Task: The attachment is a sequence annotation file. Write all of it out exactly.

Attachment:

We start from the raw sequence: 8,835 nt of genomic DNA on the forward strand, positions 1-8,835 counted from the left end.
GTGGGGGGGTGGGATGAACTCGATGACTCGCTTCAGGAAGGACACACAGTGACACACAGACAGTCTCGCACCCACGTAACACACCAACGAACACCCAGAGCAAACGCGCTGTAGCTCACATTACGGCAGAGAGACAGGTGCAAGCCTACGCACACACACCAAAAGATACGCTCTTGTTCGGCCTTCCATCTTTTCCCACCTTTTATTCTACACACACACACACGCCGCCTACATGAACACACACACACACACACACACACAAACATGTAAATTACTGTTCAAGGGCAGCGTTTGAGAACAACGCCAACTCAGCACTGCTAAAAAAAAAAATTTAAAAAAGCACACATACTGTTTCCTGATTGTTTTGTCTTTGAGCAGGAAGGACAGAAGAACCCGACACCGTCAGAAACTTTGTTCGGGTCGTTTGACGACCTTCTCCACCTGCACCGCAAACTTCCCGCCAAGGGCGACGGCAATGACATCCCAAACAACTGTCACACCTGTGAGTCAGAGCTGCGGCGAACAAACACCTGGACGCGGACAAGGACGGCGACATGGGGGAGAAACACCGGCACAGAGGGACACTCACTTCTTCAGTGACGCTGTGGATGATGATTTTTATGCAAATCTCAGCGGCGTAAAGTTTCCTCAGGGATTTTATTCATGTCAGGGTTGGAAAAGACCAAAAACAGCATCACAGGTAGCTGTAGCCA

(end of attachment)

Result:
We start from the raw sequence: 8,835 nt of genomic DNA on the forward strand, positions 1-8,835 counted from the left end.
GTGGGGGGGTGGGATGAACTCGATGACTCGCTTCAGGAAGGACACACAGTGACACACAGACAGTCTCGCACCCACGTAACACACCAACGAACACCCAGAGCAAACGCGCTGTAGCTCACATTACGGCAGAGAGACAGGTGCAAGCCTACGCACACACACCAAAAGATACGCTCTTGTTCGGCCTTCCATCTTTTCCCACCTTTTATTCTACACACACACACACGCCGCCTACATGAACACACACACACACACACACACACAAACATGTAAATTACTGTTCAAGGGCAGCGTTTGAGAACAACGCCAACTCAGCACTGCTAAAAAAAAAAATTTAAAAAAGCACACATACTGTTTCCTGATTGTTTTGTCTTTGAGCAGGAAGGACAGAAGAACCCGACACCGTCAGAAACTTTGTTCGGGTCGTTTGACGACCTTCTCCACCTGCACCGCAAACTTCCCGCCAAGGGCGACGGCAATGACATCCCAAACAACTGTCACACCTGTGAGTCAGAGCTGCGGCGAACAAACACCTGGACGCGGACAAGGACGGCGACATGGGGGAGAAACACCGGCACAGAGGGACACTCACTTCTTCAGTGACGCTGTGGATGATGATTTTTATGCAAATCTCAGCGGCGTAAAGTTTCCTCAGGGATTTTATTCATGTCAGGGTTGGAAAAGACCAAAAACAGCATCACAGGTAGCTGTAGCCA